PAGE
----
On a wall of a room tucked away from the main display area of London’s Fashion and Textile Museum lies a captivating photograph by Chris Moore that sums up the underlying message of the current exhibition ‘From Catwalk to Cover’, to which it belongs. The photograph depicts Alexander McQueen’s catwalk show for his Spring/Summer 2004 collection, inspired by Sydney Pollack’s 1969 film ‘They Shoot Horses, Don’t They?’. In the show, as in the film set during the American Great Depression era, couples dance in their best attire on a dance hall driven by money and fame until they literally drop from exhaustion.
The fascination with the spectacle of fashion that McQueen (amongst other designers) brought to the catwalk arena lies at the purposeful core and messages of the exhibition. If one may doubt the intentions behind exhibiting clothes and photos related to the current phenomenon that is the catwalk fashion show, the clever irony of such a display is certainly not lost on those that see the mirroring value and critique of celebrity and glamour in the same way that Pollack or McQueen did.
For many people the catwalk show is something exclusive, seemingly created for a few fashionistas and celebrities that get to sit in the front row, and a parade of garments and accessories that they will never be able to afford. However, there is much more to the catwalk show than that and this new exhibition puts the whole process from catwalk to cover under the microscope.
Any fashion designer these days is aware of the importance of relying on a wide spectrum of people to make the catwalk show a theatrical experience and their collection a success. Fashion editors, creative directors, models, celebrities, journalists, bloggers, photographers, camera crews, stylists and make-up artists all play a role in this multi-billion dollar industry that directly or indirectly employ millions of people all over the world.
Owing to its immense popularity and coveted social status, it is easy to forget that the catwalk show is a relatively recent phenomenon. Although its origin can be traced to the fashion parades that took place in the couture houses of nineteenth-century Paris, it wasn’t until the 1990s that designers began to rethink small, individual shows for a minority of buyers and press personalities. As consequence of the need to open the catwalk show to more people, New York’s fashion week was centralised for the first time in its Bryant Park venue for the first time in 1993. These days, shows are streamed live from the catwalk in giant screens and online, and copies of the garments can be purchased immediately or copies can be mass produced within days. Because of this immense global popularity, launching a collection during the official calendar of a fashion week in New York, London, Milan, or Paris, is what it takes to make a designer and a brand successful for years.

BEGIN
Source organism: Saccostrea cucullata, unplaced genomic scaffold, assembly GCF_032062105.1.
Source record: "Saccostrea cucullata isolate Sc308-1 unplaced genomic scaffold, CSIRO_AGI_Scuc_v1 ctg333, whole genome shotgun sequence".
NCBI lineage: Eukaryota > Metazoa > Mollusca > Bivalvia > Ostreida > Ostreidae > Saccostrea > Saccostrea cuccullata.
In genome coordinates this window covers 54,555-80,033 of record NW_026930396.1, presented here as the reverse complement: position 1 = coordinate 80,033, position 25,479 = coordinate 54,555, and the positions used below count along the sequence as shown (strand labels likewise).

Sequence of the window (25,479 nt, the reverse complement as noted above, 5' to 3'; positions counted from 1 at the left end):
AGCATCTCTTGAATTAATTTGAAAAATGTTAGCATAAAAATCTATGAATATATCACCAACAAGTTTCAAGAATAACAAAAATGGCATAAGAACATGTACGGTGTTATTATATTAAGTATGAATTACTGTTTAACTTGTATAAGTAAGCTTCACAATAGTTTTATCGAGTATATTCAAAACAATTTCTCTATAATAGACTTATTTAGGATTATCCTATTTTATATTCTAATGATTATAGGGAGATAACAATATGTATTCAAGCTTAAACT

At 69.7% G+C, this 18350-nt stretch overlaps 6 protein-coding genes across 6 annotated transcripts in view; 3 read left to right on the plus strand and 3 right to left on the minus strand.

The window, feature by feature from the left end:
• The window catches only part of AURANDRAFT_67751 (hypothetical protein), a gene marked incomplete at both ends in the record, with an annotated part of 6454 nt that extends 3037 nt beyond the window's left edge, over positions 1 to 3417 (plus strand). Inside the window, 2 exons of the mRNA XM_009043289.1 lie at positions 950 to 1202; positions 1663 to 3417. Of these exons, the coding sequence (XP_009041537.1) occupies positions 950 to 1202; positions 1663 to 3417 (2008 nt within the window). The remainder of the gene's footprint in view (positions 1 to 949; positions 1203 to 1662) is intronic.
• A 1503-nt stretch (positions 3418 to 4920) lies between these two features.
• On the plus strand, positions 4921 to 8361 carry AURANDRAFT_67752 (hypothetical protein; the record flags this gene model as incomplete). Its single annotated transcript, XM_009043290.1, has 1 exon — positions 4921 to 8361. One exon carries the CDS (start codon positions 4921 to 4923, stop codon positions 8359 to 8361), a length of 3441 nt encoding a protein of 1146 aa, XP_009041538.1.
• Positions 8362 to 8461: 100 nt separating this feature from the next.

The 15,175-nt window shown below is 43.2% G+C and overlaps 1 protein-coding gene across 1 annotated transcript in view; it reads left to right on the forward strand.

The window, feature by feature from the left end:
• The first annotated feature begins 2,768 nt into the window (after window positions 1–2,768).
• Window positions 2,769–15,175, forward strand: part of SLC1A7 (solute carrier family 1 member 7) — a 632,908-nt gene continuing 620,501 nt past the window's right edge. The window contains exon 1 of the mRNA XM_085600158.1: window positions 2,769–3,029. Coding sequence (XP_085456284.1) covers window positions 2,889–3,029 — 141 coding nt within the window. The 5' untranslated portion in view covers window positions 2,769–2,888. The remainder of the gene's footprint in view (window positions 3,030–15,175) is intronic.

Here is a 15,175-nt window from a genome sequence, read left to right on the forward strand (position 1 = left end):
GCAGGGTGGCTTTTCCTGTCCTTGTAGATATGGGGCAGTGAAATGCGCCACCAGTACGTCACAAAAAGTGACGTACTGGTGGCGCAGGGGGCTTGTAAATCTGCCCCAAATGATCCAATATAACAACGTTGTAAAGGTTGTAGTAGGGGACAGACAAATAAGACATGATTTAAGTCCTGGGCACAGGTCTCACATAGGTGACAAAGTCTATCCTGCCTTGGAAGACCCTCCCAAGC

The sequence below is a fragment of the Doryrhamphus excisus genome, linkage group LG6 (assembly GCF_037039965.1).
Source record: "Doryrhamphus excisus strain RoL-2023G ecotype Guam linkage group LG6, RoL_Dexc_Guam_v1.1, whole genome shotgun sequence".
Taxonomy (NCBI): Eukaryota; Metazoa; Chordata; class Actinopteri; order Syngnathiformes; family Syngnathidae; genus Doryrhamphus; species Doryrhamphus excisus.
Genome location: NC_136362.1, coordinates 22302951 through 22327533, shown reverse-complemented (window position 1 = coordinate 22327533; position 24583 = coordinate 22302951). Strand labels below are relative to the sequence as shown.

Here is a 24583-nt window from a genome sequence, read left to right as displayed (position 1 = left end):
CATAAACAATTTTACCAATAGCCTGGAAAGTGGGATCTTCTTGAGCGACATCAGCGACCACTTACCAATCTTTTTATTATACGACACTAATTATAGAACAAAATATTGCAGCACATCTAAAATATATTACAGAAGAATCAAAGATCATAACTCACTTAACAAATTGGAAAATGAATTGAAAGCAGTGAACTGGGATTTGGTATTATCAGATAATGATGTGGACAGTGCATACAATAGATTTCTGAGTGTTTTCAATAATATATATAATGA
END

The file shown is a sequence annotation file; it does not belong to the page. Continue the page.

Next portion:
Through a series of over 100 photographs and with back stage access covering all the different elements that make up the catwalk shows – Backstage, Front Row, Catwalk and Street Style – viewers can get an insight into the often chaotic world that makes up the apparently glamorous fashion shows that multitudes get to scrutinize on television sets, computer screens, and magazines and newspapers. What the exhibition doesn’t show are the sleepless days that designers, their assistants, models, and photographers go through to make the shows happen, or the hours spent waiting by those who attend something that lasts approximately 10 minutes.
The photographs for each of the sections of the exhibition are drawn from the portfolios of four photography professionals: Kirstin Sinclair, Matthew Lever, Philip Meech, and Chris Moore. All these photographers shared the experience of working on catwalk shows and fashion photography more generally. In ‘From Catwalk to Cover’, they demonstrate how, in today’s fast paced world, the presentation of fashion on the catwalk is continually changing and reinventing itself.
Interspersed with clothes from a selection of designers featured in the exhibition (including Prada, Lanvin, Paco Rabanne, Anna Sui, Christian Lacroix, Donna Karan, Osman Yousefzada, and Vivienne Westwood), visitors get to see some of the more unusual catwalk moments captured by the photographers working at shows. Such moments include not only catwalk shots, but also photographs of some of the most well-known designers in the business including Karl Lagerfeld, Vivienne Westwood, Alexander McQueen and Marc Jacobs; celebrity front row appearances from Scarlett Johansson, Sarah Jessica Parker, and Florence Welch; and relaxed photographs of models and what they wear when not on the catwalk spotlights.
Looking outside in, ‘From Catwalk to Cover’ reflects the collective public adoration of celebrity, wealth, and glamour in a way that can be considered perverse and that we are all guilty of conducting. What one is left with after visiting this inquisitive portrait of this seemingly glamorous industry is that, when beauty and talented is drained out of fashion itself, no mercy is spared on the move to the next best thing. After all, in more ways than one, they shoot fashion, don’t they?
From Catwalk to Cover‘ is on at the Fashion and Textile Museum in London until 26 February 2011.